The proportion of state and local government jobs hit a historic high in the recession and has been coming down slightly since.

In the late 90s, state and local government jobs in Michigan stayed a pretty constant 13.3 percent. It began growing in 2000 to 14.2 percent from 2002 to 2008. The 2008 recession spiked the figures to a series-high of 15.5 percent in July and August of 2009.

Since then, the number of government jobs have been decreasing slightly while private-sector jobs have increased, lowering the proportion to 14.4 percent.

But there are complicating factors when using this as a measure of the total government labor force. Privatization of substitute teaching, for example, shifted some of the government labor force from public-sector to private-sector. This was prevalent enough that government statisticians had to rework the seasonal adjustments for the “professional and business services” sector. These are still jobs at government facilities paid for through the tax system, but since a private-sector signs the paychecks, they are considered private-sector jobs.

It’s unknown whether the recent downward trend will continue. Even with the steady trend toward service privatization in Michigan’s state and local governments and the gradual recovery of the state’s private-sector, the percentage of the labor force remains at high-levels.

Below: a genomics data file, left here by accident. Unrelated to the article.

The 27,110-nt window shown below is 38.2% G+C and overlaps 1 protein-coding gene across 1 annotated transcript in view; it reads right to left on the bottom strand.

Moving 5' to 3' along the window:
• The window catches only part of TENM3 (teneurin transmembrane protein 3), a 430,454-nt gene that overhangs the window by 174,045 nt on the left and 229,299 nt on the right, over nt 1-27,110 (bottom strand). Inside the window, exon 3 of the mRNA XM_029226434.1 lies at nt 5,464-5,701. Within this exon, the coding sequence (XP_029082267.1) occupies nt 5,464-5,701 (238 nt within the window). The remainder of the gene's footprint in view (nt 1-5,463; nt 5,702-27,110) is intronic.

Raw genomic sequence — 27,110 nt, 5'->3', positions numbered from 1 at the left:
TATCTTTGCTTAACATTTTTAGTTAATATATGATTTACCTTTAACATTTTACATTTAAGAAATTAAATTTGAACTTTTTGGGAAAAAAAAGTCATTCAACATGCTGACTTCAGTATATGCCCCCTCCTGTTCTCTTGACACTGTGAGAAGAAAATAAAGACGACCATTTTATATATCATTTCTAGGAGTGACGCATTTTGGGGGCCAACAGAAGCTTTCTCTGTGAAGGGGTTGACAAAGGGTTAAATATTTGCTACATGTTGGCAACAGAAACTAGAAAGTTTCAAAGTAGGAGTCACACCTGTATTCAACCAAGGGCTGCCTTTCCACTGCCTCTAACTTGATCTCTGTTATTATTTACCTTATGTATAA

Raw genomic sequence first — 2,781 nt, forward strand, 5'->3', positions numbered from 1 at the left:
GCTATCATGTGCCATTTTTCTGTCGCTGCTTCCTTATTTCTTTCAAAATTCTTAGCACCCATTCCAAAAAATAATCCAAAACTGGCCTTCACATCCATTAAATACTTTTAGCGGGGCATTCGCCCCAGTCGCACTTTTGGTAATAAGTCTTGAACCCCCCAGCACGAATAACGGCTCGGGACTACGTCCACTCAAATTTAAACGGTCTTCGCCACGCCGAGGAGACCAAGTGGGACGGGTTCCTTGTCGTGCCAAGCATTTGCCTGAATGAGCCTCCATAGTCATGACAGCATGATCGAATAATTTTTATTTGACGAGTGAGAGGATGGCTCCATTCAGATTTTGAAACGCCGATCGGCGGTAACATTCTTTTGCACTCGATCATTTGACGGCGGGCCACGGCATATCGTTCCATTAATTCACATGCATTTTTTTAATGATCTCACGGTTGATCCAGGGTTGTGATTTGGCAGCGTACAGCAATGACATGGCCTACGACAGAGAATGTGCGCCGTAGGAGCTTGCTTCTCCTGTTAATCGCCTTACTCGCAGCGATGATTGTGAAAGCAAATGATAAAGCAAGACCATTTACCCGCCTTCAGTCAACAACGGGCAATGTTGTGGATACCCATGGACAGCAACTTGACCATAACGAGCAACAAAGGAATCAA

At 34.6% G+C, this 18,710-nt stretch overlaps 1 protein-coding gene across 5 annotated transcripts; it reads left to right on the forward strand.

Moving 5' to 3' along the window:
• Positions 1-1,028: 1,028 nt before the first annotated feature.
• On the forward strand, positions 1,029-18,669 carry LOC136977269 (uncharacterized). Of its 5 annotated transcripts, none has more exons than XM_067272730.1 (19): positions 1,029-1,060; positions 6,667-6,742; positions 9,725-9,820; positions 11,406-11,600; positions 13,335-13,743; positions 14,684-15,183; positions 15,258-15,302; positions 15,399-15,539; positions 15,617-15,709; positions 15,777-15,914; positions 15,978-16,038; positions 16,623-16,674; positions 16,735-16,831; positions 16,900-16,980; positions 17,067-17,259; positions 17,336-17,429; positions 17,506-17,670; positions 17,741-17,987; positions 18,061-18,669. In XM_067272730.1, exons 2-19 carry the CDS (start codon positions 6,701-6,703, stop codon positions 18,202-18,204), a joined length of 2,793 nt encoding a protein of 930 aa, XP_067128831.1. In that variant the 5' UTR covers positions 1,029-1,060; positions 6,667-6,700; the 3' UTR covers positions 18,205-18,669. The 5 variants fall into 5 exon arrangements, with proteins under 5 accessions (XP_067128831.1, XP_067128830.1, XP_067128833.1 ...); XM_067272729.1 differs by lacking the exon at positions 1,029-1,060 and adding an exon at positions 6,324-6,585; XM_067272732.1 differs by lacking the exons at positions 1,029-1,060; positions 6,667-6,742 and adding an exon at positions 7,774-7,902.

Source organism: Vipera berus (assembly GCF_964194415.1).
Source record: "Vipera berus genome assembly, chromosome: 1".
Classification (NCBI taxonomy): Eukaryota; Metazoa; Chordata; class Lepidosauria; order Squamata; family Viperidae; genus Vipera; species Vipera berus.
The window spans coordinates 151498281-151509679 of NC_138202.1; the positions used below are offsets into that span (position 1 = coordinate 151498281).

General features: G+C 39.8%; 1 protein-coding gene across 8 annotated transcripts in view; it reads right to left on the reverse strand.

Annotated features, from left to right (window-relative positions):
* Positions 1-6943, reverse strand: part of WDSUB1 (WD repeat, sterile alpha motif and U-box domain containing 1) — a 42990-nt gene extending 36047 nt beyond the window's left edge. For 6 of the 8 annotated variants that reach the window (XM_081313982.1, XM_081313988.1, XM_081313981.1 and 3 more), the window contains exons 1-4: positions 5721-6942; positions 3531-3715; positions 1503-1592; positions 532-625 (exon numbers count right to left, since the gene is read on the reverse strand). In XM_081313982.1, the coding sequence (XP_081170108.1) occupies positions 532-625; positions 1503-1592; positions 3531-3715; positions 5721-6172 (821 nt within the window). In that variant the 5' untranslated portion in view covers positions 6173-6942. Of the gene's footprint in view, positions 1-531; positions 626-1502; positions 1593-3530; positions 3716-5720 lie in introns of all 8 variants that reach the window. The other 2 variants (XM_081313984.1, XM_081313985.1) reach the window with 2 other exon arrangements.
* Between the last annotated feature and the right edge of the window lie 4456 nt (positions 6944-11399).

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See also:

Helpful Facts About Michigan's Public Sector

Analysis: The Obvious Need for Government Employment Benefit Reform

Bringing Local Government Benefits in Balance

Benefits in Balance: How to Save Michigan $5.7 Billion

Saving $5.7 in Public Employee Benefit Savings - Is it Real?

Michigan Public Employee Pay and Benefits Growing

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Police seize assets of Michigan residents who have not been charged with crimes. One man was told he could get his belongings back for a price. Another had his bank accounts frozen and was unable to pay bills. He also lost property he called "auctionable." Last year, law enforcement raised over $20,000,000 from seizing personal property.

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